There are some things you should probably know about me.
1) I have a slightly dark sense of humor. OK, a REALLY dark sense of humor. But not all the time. Just like, 15-20% of the time. Maybe 25. But definitely no more than 30% tops.
2) I find myself hilarious. I spent a couple of hours yesterday rereading my own blog and cracking up over and over again. And cringing. A lot of oversharing goes on in my blog. and it’s allllll in print. But this one post, “Put the FUN Back in FUNeral!” actually gave me the chills to read over again. It’s slightly irreverent, but touching and it reminded me that I really miss my dad. Even more than missing him, I feel guilty for not missing him more than I do. I’m so caught up with daily life that I honestly can’t say, “there’s not a day that goes by that I don’t think about him.” Not even close. In fact, I don’t think about him nearly every day. At least not consciously, or in some wistful, reminiscent way. Usually I’m just too preoccupied with life. But sometimes it hits me like a ton of bricks and I feel incredibly sad.
When that happens, I ALSO feel guilty for how much I DO miss him. I feel like I have to minimize my pain because I know my mom and sisters had it way worse. He was my mom’s husband for goodness sake and my sisters were still living at home, a junior in high school and an 8th grader at the time. At least I was an adult, already out of the house with a family of my own. But I was floored by how it threw me for a loop. I absolutely did not expect the death of a parent to hurt THAT MUCH. When he died I felt a literal and unbearable physical pain. And the fact that life wasn’t always perfect and that I had regrets made it so much worse. I remember wishing I was in a coma so I wouldn’t have to feel anymore.
3) I may not ever NOT be bitter about him being gone. Even though it’s been 11 years and I go days or weeks without even a thought of it, sometimes I’m blindsided by the anger and bitterness upon hearing people talk about their dads. Oh THEY have a dad. Why do they deserve a dad and I don’t? They’re like 60 years old and they still have a dad? Not fair!
My sister used to send me a sardonic “happy dad’s dead day!” greeting every January 18th. He was only 47 and died suddenly. Like, instantaneously. So it was pretty traumatic and I think all of us are still processing it. No premonitions, no time to say goodbye, no last words, no mental preparation, no explanation or even comprehension. We had people over when my mom called to tell me. I kept repeating over and over, “Wait, dad’s dead. He’s dead. Dad. He’s dead. Dead. Dad. MY dad.” No matter how many times my mouth said it, my brain didn’t get it. She only found out a few hours after the fact because my grandpa called her saying my dad was at the hospital. He wasn’t “at the hospital.” He had collapsed on the treadmill at the gym where he went every single day. It’s actually kind of hilarious (there’s my dark sense of humor). The last call on his cell phone was to a radio talk show like 5 minutes before he was pronounced dead. I guess it’s not like in the movies where you faint gracefully and breathe out one last gentle, “tell my family I love them…” I imagine this was more like, “Of COURSE we need the government to spend less, are you guys insane?! Plop.” Or maybe it was awesome and looked something like this:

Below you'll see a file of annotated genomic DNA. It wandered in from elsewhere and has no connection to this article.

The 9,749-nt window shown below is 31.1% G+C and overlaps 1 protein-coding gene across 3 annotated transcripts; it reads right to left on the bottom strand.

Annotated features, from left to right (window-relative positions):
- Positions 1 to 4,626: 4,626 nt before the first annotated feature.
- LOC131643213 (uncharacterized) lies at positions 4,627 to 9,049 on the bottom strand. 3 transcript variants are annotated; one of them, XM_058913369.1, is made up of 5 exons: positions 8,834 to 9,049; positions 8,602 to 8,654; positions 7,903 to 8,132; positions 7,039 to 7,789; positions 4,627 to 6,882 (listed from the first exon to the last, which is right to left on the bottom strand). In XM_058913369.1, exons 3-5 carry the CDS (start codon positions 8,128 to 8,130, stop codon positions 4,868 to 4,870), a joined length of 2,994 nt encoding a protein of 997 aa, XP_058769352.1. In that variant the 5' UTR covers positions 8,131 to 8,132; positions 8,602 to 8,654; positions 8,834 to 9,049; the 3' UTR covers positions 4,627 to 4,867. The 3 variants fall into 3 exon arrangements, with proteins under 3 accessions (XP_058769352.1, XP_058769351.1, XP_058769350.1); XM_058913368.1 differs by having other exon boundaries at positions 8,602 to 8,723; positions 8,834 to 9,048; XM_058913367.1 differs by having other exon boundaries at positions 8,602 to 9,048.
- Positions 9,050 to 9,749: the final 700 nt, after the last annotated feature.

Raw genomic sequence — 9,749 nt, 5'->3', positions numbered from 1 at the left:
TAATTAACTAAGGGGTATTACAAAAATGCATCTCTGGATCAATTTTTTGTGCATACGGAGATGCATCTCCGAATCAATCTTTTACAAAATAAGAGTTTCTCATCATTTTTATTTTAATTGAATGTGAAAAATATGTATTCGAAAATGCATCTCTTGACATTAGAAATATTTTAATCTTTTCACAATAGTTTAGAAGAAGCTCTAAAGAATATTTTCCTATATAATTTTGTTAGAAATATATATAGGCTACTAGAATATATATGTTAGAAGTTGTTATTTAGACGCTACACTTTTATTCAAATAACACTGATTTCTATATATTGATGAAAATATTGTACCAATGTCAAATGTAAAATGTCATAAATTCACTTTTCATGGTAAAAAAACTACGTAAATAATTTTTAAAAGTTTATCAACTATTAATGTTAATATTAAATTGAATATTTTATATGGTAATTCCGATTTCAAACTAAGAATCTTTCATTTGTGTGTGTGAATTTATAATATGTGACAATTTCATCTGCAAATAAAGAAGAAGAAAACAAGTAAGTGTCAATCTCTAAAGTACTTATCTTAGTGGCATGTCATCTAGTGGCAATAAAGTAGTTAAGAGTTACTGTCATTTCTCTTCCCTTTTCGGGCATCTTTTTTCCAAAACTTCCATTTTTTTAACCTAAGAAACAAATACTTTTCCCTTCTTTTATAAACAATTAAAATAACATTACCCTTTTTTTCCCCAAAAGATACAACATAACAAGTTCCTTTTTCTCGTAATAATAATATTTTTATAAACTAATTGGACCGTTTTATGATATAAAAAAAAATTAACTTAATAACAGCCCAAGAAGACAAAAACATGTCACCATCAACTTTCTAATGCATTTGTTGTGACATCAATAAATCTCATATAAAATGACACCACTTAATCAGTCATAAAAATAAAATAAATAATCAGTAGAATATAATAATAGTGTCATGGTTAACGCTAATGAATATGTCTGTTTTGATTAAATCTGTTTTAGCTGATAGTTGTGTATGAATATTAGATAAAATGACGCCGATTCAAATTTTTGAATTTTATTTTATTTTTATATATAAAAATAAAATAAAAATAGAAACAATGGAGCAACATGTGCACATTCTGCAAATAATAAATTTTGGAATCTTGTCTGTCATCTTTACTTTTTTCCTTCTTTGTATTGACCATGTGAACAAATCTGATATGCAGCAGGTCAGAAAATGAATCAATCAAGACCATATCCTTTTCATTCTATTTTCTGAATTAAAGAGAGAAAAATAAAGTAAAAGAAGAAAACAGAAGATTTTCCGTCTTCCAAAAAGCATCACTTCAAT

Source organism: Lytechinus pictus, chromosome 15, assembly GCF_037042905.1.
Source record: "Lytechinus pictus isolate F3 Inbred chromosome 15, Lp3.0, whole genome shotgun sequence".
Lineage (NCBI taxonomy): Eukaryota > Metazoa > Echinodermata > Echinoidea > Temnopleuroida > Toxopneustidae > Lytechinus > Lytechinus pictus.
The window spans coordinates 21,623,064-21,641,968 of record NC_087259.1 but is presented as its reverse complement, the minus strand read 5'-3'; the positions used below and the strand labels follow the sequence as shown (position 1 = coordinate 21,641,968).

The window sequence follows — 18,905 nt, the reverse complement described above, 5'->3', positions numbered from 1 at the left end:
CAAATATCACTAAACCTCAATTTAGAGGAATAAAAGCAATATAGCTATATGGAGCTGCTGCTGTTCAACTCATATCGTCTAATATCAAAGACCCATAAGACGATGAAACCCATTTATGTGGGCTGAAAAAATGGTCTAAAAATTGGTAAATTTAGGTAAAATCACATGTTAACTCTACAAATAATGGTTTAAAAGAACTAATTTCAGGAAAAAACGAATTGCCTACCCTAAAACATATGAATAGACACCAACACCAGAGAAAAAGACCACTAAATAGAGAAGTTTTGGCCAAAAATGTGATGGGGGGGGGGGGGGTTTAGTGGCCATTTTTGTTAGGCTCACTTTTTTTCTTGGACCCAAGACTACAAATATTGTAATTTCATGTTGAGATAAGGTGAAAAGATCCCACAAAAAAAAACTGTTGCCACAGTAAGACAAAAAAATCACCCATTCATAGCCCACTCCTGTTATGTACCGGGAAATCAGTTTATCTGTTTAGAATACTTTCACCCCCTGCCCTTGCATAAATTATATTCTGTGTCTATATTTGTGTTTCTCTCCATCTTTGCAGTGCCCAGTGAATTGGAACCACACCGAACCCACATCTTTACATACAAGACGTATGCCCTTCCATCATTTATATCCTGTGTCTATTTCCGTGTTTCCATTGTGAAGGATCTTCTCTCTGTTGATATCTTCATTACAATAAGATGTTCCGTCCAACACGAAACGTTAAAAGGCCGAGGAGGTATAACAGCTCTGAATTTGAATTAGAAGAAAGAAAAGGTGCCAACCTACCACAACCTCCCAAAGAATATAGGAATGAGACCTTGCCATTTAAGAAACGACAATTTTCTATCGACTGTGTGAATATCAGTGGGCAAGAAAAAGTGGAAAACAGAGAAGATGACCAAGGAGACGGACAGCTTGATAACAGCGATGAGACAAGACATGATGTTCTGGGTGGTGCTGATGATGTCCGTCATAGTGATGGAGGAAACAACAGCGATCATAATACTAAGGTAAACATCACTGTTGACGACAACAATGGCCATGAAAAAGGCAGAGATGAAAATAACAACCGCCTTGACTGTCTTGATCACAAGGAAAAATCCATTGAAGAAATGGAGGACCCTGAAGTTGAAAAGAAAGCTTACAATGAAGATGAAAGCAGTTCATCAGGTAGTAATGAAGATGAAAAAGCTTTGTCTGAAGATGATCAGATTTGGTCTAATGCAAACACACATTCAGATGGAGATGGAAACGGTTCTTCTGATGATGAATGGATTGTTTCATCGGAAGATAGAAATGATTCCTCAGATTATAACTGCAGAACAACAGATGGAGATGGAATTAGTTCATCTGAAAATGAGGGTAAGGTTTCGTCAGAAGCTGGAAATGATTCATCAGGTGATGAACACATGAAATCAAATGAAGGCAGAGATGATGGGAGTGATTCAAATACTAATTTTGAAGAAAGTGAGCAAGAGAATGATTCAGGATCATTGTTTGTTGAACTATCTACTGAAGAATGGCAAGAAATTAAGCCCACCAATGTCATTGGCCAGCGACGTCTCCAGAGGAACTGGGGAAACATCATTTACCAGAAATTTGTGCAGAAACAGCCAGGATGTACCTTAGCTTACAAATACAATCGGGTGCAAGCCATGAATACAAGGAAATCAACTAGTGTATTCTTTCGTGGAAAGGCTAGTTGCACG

Yeah, I’m pretty sure that was it.
4) Ultimately though, I have hope in the future. I believe firmly in an afterlife. I wish my kids had gotten to know my dad, but I know he knows them. I’m pretty sure he’s watching them from heaven and whenever they make some offensive, ridiculous joke he says, “yup, that’s definitely my progeny!” And as J-Dog said at the time (when he was barely 3 years old), “well then, why are you crying? You’ll see him again in heaven!”